Thought eating healthier required a major diet overhaul? Think again. Here are ten easy, teensy changes anyone can make for huge health benefits.
1. Use olive oil
The monounsaturated fat contained in olive oil can potentially lower your risk of heart disease by decreasing your overall cholesterol levels. Additionally, olive oil is rich in antioxidants, compounds that fight the damaging effects of free radicals on your body. Plus, it tastes great.
2. Get your portions right
It’s easy to brainlessly pile food onto your dinner plate, but following this simple guide can help you to not only eat the right portion amount, but the right combination of foods as well. Fill one half of your plate with non-starchy veg (or fruit) of your choice. Then fill the two remaining quarters with starch and protein respectively, such as beef and potatoes, or chicken and brown rice. It’s a rough guide, but it’s effective.
3. Turn off the TV
Researchers at the University of Birmingham found that diners who are distracted while having a meal consume far more unhealthy snack food afterwards than those who are paying close attention to what they eat.
4. Brown is best
And no, we don’t mean frying your food to a crispy brown, we mean wholegrain. Whether it’s wholewheat bread or pasta, brown rice or legumes such as lentils and chickpeas, choosing wholegrain foods adds a big dose of fibre to your meal and helps you cut down on refined carbs.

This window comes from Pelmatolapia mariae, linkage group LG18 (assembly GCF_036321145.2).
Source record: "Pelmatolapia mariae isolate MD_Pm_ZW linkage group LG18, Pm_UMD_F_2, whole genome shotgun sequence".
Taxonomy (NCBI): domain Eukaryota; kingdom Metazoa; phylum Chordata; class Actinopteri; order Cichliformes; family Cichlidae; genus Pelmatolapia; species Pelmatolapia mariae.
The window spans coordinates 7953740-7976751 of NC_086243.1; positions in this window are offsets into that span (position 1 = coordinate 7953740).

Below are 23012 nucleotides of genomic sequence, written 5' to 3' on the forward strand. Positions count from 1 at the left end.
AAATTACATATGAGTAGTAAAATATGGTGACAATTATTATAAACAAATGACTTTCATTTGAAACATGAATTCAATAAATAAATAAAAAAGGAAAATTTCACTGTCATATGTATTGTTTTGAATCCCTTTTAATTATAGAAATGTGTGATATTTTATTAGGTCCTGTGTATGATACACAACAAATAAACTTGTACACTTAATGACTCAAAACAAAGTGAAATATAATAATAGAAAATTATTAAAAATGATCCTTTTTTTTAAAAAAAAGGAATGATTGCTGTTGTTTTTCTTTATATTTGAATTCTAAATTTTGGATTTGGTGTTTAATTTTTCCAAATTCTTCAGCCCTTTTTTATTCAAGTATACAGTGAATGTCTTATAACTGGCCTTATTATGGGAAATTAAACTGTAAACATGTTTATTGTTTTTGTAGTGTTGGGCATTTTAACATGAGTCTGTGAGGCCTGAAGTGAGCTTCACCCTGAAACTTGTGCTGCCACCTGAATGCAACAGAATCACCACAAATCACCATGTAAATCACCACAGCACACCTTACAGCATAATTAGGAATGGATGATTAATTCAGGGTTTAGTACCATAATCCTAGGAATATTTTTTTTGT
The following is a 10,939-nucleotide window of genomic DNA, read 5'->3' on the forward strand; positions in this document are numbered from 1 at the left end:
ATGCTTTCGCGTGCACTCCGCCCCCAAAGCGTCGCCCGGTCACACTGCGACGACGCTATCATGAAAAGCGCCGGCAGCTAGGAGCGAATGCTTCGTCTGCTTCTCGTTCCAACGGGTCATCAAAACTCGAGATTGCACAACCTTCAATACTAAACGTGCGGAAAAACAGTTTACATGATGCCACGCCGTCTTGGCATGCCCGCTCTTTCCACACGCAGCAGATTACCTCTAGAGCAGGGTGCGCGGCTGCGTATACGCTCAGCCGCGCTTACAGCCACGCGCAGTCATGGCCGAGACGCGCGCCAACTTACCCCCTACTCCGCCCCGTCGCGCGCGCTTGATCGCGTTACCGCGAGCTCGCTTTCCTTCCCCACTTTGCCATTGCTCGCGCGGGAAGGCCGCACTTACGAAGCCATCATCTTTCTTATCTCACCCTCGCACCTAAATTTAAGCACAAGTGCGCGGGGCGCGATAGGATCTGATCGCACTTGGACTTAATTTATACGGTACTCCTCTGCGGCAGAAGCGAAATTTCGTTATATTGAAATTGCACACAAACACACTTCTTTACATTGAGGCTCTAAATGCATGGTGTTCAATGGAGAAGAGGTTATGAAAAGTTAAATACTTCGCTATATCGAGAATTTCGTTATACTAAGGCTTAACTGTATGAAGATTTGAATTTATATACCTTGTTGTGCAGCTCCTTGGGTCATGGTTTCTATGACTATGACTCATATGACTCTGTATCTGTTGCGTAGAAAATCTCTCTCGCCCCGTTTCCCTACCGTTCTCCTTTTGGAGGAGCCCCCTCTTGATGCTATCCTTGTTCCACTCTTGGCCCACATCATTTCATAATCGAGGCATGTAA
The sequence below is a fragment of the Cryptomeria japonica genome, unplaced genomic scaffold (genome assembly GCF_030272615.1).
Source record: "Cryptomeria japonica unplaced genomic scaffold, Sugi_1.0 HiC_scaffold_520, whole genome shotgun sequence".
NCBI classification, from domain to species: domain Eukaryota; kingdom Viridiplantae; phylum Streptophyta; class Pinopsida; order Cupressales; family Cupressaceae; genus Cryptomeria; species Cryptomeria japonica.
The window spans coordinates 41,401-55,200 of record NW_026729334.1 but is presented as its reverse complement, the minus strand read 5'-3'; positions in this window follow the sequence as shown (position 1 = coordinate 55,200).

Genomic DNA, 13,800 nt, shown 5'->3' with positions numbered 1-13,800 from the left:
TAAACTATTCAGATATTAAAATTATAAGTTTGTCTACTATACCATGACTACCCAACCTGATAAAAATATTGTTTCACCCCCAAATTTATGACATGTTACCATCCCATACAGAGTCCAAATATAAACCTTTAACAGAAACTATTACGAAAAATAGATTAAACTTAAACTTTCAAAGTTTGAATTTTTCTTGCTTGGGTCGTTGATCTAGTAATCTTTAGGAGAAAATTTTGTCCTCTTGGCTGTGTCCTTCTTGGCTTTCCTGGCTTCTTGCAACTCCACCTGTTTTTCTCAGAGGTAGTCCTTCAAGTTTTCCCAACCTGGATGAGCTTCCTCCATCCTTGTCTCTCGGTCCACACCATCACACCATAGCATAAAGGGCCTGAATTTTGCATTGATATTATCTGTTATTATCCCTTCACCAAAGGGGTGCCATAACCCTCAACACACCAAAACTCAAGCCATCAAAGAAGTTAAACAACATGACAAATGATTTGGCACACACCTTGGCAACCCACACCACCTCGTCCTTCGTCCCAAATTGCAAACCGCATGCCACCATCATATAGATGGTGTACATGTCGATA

5. Hold the salt
Rather add spices and herbs to improve the flavour of your food. And while you’re at it, avoid cooking with soy or Worcestershire sauce and products that contain MSG, as they’re they are also high in sodium (that is, salt).
6. Introduce Meat-free Mondays
Or Tuesdays, or a whole bunch of meat-free days. While red meat can be healthy in small doses, you have to be careful to limit your fat and cholesterol intake. If you enjoy the taste of red meat and don’t want to completely cut it out of your diet, research suggests that a 100g serving is about the maximum you can consume each day to avoid greatly increasing your disease risk.
7. Ditch dessert
Sugar cravings often strike after a meal, despite feelings of fullness. Habits, brain chemistry and your diet’s makeup cause you to crave sweets. The problem is, we eat desserts crammed with refined carbs, fat and sugar – which wreak havoc on our blood glucose levels – as well as ‘empty kilojoules’. Rather opt for a fruit salad, or even a block or two of dark chocolate after dinner to satisfy cravings.
8. Forget frying
Fried foods are full of unhealthy fats that can increase your cholesterol. Roasting, steaming or poaching food is a far healthier option.
9. Eat a salad first
Or, in winter, vegetable soup. Eating salad before your meal can help to reduce your appetite, which can help you cut kilojoules and reduce your saturated fat intake.
10. Have that glass of wine
The results of various studies have suggested that red wine helps to lower cholesterol and reduce your risk of stroke and heart disease. Easy now – one to two glasses a day will do the trick.